Missed Music

Music you didn’t know you needed…until now.

Ass-kicking rap rock from Blakroc

I was writing up The Black Keys’ latest studio release, “Brothers,” when I discovered a project that got by me when it was released in November of 2009. The project is called “Blakroc” and I was so excited when I read about it I think I peed a little. Get this. Hip-hop record exec Damon Dash is a huge fan of contemporary blues rock geniuses The Black Keys, a band comprised of Dan Auerbach and Patrick Carney. His idea was to put together a rap rock album featuring The Black Keys and the talents and flow of Q-Tip (Tribe Called Quest), Mos Def, Raekwon (Wu-Tang Clan), RZA (Wu-Tang Clan), Billy Danze (M.O.P.), Jim Jones (The Diplomats), Pharoe Monch, Nicole Wray, and Noe (ByrdGang). Yeah. Read that list again.

A great idea well executed.

“Blakroc” is as good you hope it is. Wonderful melodies with fresh and organic instrumentation provided by The Keys make a fantastic backdrop for some varied, clever, and spirited raps by one of the best all-star casts I’ve ever heard on a rap album. Most of the songs are hard rockers with some blues roots – like most Black Keys albums – though a couple of the tracks are a bit softer. I ripped 6 of the 10 tracks on my copy of “Blakroc,” though I’m going back and forth on another that will probably make my iPod. Check out the ones I thought were the best.

  • On the Vista – After he released “The Ecstatic,” Mos Def jumped into my top 5 favorite rappers. This is a great track to open the album. Mos Def’s flow is magic and instrumentation flows around his message like slow water.
  • Hard Times – It’s so refreshing to hear a great rapping rhythm laid down by live instruments instead of some sterile and repetitive sample. You can hear the genius of this on this track, the guitar line repeats over and over, but it is subtly different every time Auerbach plays it. It just adds a lot of depth to the track.
  • Ain’t Nothing Like You (Hoochie Coo) – For the first few moments of this song it sounds like a straight up Black Keys song but then you realize it’s Mos Def singing and not Dan Auerbach. And then the flow kicks in, but it never loses the soulful Keys feel.
  • Hope You’re Happy – Q-Tip and Billy Danze lay it down with some beautiful help from Nikki Wray over top of a blues/rock groove from Auerbach.
  • What You Do To Me – The backdrop is vamping guitar and noodling Hammond organ. Dan Auerbach actually provides the lead vocals at the chorus on this track, which makes sense, since he has such a soulful and distinctive voice. The raps are cool and energetic. Great track.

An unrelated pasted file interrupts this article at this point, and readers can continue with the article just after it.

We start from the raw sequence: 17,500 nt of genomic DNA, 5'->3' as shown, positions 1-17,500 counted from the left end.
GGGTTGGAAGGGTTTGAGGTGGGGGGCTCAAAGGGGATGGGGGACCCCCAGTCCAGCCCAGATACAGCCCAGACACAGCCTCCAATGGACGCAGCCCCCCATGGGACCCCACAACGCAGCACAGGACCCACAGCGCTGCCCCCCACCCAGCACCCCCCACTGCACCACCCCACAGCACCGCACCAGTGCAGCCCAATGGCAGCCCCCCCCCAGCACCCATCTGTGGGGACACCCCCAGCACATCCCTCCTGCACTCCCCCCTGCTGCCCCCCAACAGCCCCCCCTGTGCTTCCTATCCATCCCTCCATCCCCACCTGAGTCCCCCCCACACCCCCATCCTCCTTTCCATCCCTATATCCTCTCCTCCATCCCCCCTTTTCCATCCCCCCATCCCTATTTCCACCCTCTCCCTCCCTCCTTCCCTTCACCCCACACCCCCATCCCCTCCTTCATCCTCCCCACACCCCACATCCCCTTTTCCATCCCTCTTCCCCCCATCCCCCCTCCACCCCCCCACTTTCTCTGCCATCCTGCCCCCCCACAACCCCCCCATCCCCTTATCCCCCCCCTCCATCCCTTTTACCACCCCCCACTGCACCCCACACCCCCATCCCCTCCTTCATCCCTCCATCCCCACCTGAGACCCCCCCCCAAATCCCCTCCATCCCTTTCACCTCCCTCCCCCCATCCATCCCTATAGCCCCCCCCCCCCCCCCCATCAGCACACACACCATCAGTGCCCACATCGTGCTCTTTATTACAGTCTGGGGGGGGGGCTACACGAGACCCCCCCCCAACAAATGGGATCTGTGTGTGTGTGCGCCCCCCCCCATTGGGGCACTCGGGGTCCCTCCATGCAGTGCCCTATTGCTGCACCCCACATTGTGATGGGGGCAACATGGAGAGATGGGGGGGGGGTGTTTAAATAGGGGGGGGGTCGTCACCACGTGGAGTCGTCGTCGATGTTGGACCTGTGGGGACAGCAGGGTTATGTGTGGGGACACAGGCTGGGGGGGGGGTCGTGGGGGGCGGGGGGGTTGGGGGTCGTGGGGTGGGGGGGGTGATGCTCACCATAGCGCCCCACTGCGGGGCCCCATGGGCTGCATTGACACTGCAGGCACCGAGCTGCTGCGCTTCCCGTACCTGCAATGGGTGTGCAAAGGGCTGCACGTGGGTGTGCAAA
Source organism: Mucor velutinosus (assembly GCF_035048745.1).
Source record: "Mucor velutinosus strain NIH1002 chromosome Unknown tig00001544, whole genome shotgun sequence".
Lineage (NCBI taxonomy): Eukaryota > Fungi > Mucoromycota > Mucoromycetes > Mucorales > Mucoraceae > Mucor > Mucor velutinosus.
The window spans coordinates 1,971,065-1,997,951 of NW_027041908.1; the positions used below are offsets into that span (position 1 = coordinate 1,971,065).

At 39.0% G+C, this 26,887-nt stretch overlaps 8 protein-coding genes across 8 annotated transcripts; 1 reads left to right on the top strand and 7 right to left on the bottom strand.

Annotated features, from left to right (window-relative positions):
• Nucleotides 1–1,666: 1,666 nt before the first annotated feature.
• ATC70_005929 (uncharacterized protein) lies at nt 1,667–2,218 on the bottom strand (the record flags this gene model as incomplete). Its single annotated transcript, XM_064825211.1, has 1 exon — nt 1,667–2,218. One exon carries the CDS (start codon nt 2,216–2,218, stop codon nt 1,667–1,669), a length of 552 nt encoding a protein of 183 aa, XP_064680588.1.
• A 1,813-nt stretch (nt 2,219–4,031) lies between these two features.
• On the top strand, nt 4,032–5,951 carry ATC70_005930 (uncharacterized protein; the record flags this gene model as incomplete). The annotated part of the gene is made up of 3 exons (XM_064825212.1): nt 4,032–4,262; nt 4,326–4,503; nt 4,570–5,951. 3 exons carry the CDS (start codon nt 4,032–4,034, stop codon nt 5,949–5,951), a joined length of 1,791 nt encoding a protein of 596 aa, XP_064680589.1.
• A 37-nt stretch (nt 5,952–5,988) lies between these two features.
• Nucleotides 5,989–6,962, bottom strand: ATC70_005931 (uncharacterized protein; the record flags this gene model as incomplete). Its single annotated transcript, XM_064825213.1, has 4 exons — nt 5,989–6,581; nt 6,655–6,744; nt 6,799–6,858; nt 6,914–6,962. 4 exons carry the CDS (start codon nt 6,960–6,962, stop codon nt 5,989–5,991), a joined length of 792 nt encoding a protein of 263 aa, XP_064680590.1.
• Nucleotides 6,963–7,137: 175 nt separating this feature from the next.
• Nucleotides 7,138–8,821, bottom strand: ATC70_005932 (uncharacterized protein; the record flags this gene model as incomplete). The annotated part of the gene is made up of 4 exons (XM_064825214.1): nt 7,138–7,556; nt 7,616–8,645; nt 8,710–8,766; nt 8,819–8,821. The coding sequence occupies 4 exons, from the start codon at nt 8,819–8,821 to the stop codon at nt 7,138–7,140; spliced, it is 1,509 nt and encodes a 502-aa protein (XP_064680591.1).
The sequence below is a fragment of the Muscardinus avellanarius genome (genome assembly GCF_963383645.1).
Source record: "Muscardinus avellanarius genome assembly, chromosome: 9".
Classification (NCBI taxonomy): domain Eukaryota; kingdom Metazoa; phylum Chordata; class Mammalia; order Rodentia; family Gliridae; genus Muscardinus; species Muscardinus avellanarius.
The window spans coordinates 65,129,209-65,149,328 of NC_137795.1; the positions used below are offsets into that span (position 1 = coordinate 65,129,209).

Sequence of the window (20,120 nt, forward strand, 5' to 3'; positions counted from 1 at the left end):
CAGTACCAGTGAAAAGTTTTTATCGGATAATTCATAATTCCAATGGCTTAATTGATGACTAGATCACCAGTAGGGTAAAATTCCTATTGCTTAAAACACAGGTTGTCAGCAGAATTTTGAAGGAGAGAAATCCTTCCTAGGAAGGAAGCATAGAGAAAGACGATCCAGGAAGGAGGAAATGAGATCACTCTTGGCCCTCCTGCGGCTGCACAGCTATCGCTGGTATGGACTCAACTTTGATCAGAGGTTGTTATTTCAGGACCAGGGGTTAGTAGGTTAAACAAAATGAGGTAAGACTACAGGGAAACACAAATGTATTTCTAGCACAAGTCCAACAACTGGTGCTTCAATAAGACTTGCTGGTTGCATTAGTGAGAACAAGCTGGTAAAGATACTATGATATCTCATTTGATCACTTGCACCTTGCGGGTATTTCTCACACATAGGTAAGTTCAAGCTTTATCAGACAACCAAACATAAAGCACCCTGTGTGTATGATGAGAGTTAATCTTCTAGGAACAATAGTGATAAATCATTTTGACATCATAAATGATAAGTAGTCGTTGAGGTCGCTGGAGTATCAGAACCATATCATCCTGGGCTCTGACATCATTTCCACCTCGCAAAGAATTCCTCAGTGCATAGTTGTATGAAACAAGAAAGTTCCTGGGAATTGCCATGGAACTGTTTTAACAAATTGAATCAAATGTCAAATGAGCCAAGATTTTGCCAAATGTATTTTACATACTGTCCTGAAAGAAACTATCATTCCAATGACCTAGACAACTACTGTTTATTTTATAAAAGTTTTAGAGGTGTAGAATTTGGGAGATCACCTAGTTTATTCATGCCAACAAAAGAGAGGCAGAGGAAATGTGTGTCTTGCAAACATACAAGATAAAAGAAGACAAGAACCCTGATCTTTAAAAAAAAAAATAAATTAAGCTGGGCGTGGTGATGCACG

• Done Did It – This track closes the album, and it’s a rocker. Heavy bass guitar, ripping electric, and Carney pounding the skins back some hard but fun flow.

I read about and tracked down an extra track that is not on my disc (what the…?). It’s called “Coochie,” and it features Ludacris and a recording of the late Ol’ Dirty Bastard. Not my favorite track from the project, but certainly an interesting concept.

Kudos to Damon Dash for not only having this great idea, but for making it happen. The joy in the music is obvious and the photos I’ve seen and an outtake at the end of the album show that the musicians had a great time doing it. Everybody run out and buy it and maybe they’ll have to do another.

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November 4, 2010 - Posted by | Blues, Hip Hop, Rock

4 Comments »

  1. Dude I posted a video of this to my FB when it first came out and you dissed it.

    Comment by dave | November 4, 2010 | Reply

  2. What? I did not. Find me the comment. I did not dis this.

    Comment by MissedMusic | November 4, 2010 | Reply

  3. …also, you mentoin that ‘Hard Times’ is “…laid down by live instruments instead of some sterile and repetitive sample.” In actuality there is a sample, from the song ‘Yeah, Yeah’ by a band called Blackrock (@ 55 secs – Link – http://www.youtube.com/watch?v=5dxk3gfLm7k). Really positive review but the facts aren’t spot on. The album was written first and foremost simply instrumental by Auerbach/Carney before Dash came into the picture. Dash and Rockafella wished to promote the album much more heavily than Auerbach/Carney preffered.

    Comment by Ben H | December 1, 2010 | Reply

    • I said it didn’t sound like a sample because the guitar line changed every time they played it. The sample must have been many bars long, because it didn’t sound repetitious to me. Thanks for the knowledge. That is more than I could find online or in the liner notes.

      Comment by MissedMusic | December 1, 2010 | Reply


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